More than half of US Jews say they are less safe than five years ago

Findings of largest survey of biggest diaspora community show rising perception of antisemitism


Over half of American Jews feel less safe than they did five years ago amid rising concern about antisemitism, according to a major survey of the diaspora’s largest community published on Tuesday. 

Three-quarters of USA Jews felt there was more antisemitism in the country than five years ago, the 2020 Pew Survey found. 

However, of the 53 per cent who felt less safe as “a Jewish person” only one in ten said this had stopped them from attending a Jewish event or observing a Jewish practice. 

The new report has identified widening divergence among Jews under the age of 30, with a rising proportion of religiously and politically conservative Orthodox Jews at one end and a growing segment of those who said they were Jews with no religion at the other. 

Whereas the 2013 Pew Survey had calculated the American Jewish population to be 6.7 million, the new survey now puts it at 7.5 million – at 2.4 per cent a “remarkably stable” percentage of the overall American population. 

Reform are the largest stream at 37 per cent, followed by those with no religion, 32 percent; Conservative, 17 per cent; Orthodox, nine per cent: and other, four per cent. 

But among under-30s, 17 per cent are Orthodox while those who are atheist, agnostic or “nothing in particular” amount to 41 per cent.  

“Among young Jewish adults, however, two sharply divergent expressions of Jewishness appear to be gaining ground – one involving religion deeply enmeshed in every aspect of life, and the other involving little or no religion at all,” the report says. 

Younger Jews appear more ethnically diverse, with 15 per cent identifying as other than white, compared with eight per cent of American Jewry overall. 

There were also sharp political divisions on religious lines. In the run-up to the 2020 presidential elections, 71 per cent of American Jews leant towards the Democrats and 26 per cent to the Republicans.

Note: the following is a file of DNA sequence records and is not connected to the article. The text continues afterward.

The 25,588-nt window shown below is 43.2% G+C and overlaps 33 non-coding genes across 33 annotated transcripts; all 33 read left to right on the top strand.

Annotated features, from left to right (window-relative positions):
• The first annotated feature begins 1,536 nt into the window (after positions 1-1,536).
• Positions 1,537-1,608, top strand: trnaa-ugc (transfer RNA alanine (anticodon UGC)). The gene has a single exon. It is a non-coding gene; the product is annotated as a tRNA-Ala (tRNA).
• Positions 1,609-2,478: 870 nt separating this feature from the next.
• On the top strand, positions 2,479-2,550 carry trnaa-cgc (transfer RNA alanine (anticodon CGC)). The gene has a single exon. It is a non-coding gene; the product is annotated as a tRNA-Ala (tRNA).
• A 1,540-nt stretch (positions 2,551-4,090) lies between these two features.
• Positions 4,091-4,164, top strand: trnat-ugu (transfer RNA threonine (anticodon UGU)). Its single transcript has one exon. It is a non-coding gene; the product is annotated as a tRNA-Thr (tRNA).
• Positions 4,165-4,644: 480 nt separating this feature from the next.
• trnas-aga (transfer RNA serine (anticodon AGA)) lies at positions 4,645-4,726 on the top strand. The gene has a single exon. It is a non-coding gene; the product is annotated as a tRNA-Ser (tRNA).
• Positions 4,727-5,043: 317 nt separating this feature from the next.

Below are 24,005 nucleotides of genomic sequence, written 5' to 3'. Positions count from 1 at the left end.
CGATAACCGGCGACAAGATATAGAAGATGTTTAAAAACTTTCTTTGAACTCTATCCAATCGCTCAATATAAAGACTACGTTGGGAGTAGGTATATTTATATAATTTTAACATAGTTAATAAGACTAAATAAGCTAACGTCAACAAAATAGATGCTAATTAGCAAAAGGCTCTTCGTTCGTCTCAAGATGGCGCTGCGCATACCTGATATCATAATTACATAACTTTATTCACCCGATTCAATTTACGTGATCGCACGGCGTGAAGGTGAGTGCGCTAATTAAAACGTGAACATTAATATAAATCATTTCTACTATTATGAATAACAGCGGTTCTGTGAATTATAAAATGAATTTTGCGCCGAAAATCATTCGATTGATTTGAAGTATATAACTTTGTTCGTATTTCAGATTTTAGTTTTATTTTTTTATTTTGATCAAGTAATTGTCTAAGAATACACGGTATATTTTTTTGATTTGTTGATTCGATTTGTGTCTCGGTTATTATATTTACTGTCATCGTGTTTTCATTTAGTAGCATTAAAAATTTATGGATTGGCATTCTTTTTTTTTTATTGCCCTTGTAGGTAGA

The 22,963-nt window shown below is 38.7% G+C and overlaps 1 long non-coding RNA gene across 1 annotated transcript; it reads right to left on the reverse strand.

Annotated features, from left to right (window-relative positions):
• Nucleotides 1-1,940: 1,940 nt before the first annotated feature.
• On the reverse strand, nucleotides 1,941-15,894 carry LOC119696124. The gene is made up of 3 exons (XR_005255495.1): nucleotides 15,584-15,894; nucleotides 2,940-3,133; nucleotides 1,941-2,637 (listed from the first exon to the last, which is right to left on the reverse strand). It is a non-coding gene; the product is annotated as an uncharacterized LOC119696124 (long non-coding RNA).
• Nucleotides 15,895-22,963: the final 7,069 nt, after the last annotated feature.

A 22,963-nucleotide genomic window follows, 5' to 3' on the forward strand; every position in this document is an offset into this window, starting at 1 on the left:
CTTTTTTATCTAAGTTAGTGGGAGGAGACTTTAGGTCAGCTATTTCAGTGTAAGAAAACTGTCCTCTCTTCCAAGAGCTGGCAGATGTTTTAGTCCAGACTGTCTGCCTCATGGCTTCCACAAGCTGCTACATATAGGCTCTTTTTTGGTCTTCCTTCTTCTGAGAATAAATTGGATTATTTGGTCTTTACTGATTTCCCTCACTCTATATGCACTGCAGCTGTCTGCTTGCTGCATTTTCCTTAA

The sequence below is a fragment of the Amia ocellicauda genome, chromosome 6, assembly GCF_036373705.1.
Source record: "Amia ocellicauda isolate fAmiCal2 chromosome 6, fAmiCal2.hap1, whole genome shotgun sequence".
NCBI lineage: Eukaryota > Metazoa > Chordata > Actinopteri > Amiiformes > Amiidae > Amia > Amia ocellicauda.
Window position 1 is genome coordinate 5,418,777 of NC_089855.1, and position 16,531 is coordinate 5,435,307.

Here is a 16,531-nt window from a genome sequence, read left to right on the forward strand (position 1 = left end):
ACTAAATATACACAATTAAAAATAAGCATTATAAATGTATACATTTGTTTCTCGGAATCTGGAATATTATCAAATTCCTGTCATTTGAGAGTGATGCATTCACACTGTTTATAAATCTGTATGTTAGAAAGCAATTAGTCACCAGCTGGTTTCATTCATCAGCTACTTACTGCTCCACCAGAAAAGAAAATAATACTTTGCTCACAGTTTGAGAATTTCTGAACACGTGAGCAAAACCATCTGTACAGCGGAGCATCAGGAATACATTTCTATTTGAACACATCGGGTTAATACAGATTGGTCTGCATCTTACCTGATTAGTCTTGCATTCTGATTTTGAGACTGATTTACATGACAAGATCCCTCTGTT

But while 75 per cent of Orthodox Jews backed the Republicans and only 20 per cent the Democratics, the opposite was true of Reform Jews, 80 per cent of whom were pro-Democrat compared to just 18 per cent in favour of the Republicans. 

American Jews are “far less religious than American adults as a whole,” the report said. 

While most Americans believe in the God of the Bible – 56 per cent – only a quarter of US Jews do – 26 per cent - although a further 50 per cent believe in a “higher power”. 

Only 12 per cent of Jews attend religious services weekly, compared with 27 per cent of Americans overall. And Jews are almost half as likely to say religion is “very important” in their lives as Americans overall – 21 per cent compared to 41 per cent. 

On average, Jews are “older, have higher levels of education, earn higher incomes, and are more geographically concentrated in the North-east than Americans overall”. 

Among Jews who got married in the past decade, six out of 10 had a non-Jewish partner – compared to 18 per cent who married before 1980. 

Just under half of American Jewish adults under 30 have some emotional attachment to Israel – 48 per cent – compared with two-thirds of the over-65s. 





Share via

Want more from the JC?

To continue reading, we just need a few details...

Want more from
the JC?

To continue reading, we just
need a few details...

Get the best news and views from across the Jewish world Get subscriber-only offers from our partners Subscribe to get access to our e-paper and archive